In March 2018, Erica Avello was awakened by the sound of her 6-year-old son, Frankie Knowles, screaming in pain.
“My head hurts! My head hurts! Make it stop!” he shrieked, but his cries didn’t last long. Within a half hour, he went from screaming to nonresponsive.
Thinking it was a bad bout of flu, Erica pressed her hand to his forehead: it was cold. Too cold. His temperature read 94.2. At first, she wondered if the thermometer was broken; then she called her pediatrician, who advised her to take Frankie to the emergency room.
CT scans and MRIs revealed that his brain was bleeding from pilomyxoid astrocytoma, a tumor roughly the size of a walnut nestled in the middle of Frankie’s brain, adjacent to the regions controlling body temperature, hormones, vision, and the adrenal gland.
Despite the frightening diagnosis, chemotherapy has reduced the brain tumor by more than 30 percent. (An additional four tumors have formed in his spine). The prognosis is good; the twenty-year survival rates for Frankie’s disease range from 70 to 80 percent. And there is more reason for Frankie and his family to be hopeful: thanks to the work of Dr. Kyle Orwig, Frankie may one day be able to father children.
Erica credits the nurse who served as her son’s cancer care coordinator with connecting them to Orwig’s research, which seeks to preserve fertility for childhood cancer survivors.
“We want to think about Frankie not only as he is now, but as he will be when he is an adult,” she said.
The procedure involves storing testicular tissue in a freezer, which doctors could re-implant after Frankie reaches puberty, when the tissue could then hopefully produce sperm. Approximately 5 percent of the tissue is retained for additional research with the family’s consent.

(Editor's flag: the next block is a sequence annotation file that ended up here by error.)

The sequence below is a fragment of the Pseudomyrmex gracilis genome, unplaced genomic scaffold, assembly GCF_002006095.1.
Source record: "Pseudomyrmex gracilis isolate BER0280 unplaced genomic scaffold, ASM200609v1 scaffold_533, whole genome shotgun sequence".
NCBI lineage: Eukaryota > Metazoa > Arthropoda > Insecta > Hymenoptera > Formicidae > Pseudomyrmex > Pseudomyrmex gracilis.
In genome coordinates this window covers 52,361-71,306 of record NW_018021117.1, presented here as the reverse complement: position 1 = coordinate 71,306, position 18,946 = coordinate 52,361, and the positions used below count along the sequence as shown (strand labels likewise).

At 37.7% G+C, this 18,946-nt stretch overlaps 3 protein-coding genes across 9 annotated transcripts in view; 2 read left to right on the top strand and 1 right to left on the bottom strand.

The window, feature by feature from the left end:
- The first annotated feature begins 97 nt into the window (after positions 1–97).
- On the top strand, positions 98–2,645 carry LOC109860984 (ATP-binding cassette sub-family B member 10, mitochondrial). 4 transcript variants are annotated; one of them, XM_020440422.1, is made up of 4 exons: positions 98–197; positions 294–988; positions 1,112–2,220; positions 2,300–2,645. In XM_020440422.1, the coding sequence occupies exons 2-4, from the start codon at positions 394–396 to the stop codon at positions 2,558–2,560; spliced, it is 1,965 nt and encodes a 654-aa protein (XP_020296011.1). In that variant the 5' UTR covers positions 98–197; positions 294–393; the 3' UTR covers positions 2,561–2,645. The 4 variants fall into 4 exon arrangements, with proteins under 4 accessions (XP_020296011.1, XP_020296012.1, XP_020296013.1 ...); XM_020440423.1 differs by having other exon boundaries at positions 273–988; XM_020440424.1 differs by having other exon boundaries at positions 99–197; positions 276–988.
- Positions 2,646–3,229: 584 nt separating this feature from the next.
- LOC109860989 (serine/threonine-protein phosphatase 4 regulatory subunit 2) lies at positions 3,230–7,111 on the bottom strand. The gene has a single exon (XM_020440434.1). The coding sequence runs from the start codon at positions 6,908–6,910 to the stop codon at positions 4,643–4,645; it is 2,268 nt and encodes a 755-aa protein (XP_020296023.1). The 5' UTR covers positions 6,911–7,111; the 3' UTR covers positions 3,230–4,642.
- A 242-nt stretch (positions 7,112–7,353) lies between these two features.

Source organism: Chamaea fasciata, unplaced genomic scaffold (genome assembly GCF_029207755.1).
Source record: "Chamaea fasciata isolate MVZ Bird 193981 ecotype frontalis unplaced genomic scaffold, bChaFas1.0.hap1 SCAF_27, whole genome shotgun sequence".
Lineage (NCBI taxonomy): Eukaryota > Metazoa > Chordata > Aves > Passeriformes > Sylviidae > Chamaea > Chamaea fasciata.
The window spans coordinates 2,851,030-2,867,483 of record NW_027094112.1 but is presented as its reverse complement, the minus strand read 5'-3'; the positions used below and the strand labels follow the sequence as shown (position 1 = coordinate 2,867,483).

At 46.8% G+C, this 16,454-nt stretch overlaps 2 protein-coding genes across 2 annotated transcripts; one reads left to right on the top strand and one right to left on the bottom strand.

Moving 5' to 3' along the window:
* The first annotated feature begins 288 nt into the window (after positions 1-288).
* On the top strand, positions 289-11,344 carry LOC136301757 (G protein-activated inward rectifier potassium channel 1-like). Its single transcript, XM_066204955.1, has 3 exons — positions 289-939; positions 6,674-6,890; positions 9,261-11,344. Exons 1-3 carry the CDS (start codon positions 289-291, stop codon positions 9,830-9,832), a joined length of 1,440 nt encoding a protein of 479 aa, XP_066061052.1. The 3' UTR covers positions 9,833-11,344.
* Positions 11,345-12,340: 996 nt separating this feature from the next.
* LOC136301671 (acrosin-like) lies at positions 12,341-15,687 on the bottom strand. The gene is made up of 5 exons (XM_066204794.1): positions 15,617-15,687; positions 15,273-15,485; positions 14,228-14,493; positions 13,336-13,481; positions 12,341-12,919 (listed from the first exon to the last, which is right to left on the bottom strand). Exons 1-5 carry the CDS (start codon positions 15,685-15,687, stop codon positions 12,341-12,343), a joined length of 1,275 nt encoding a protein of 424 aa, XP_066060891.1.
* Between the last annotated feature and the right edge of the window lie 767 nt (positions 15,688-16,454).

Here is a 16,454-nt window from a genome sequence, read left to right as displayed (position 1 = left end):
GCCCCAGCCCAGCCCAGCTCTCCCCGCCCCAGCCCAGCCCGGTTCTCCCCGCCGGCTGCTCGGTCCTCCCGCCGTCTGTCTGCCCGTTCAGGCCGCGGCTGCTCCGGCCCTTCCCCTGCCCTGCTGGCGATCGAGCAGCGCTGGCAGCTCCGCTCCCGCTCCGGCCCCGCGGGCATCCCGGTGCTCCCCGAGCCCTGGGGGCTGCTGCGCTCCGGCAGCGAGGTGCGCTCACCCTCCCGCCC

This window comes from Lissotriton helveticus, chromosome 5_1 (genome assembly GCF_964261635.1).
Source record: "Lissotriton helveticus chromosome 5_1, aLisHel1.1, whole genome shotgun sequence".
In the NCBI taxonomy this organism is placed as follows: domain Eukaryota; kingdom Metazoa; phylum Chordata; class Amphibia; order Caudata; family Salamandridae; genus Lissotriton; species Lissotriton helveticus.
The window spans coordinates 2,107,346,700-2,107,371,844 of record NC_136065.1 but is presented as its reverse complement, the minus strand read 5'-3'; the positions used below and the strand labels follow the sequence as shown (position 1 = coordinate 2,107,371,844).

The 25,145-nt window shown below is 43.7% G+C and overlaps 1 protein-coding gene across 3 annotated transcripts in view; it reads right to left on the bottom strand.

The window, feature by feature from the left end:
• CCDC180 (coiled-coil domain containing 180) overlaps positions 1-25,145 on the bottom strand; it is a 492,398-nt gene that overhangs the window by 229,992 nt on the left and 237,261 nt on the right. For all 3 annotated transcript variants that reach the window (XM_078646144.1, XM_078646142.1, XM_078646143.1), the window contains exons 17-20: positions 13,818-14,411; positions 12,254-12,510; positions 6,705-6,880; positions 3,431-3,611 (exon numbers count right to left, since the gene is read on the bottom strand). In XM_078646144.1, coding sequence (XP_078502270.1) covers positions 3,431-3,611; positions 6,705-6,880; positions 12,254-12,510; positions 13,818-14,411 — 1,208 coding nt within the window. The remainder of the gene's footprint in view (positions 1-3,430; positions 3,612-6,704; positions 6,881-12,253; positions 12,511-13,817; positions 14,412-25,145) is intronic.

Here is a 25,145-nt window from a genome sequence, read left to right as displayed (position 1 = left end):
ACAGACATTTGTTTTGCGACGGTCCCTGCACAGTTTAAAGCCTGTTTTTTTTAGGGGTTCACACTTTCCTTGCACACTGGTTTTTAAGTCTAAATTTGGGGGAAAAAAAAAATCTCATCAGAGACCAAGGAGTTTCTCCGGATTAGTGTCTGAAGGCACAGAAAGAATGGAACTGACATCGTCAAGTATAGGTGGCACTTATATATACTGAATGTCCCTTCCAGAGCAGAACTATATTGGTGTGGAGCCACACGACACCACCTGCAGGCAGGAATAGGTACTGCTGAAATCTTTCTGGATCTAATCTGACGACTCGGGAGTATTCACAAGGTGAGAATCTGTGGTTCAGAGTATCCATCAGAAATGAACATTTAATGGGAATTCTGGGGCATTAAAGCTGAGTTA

“At an age-appropriate level, he understands that he has a tumor in his brain, and he has tumors in his spine,” Erica Avello says. “He knows chemo is medicine to make them go away.”
In terms of the testicular procedure, Erica and her husband, Rick Knowles, explained it this way: “Someday, you may want to be a daddy. And this will help you.”
An easygoing child by nature, Frankie took that surgery in stride — after a three-week hospital stay, an outpatient procedure seemed relatively minor by comparison. Today, as a chatty, friendly 7-year-old, Frankie goes to school, occasionally missing a Friday afternoon for a chemo appointment.
Erica says she tries to focus on the optimistic prognosis for her son’s surivival rate, and remains hopeful that the fertility surgery will offer him choices as an adult that previous childhood cancer survivors did not have.
“I just didn’t want cancer to take one more thing from him. It’s already stolen enough,” Erica says. “If he doesn’t ever use it, OK. But I didn’t want to look back 30 years from now and have him say, ‘Mom, why didn’t you do that for me?’ How do you say that to someone — I didn’t think it was worth it?”
She is also a strong proponent of donating a portion of Frankie’s tissue toward research.
“How can anyone expect the procedures and the medicine to move forward if they don’t have the available tissue to work with? We need to be able to have the tools to do the research,” she reasons. “Other families can benefit, maybe, someday. And that’s our contribution to the world.”
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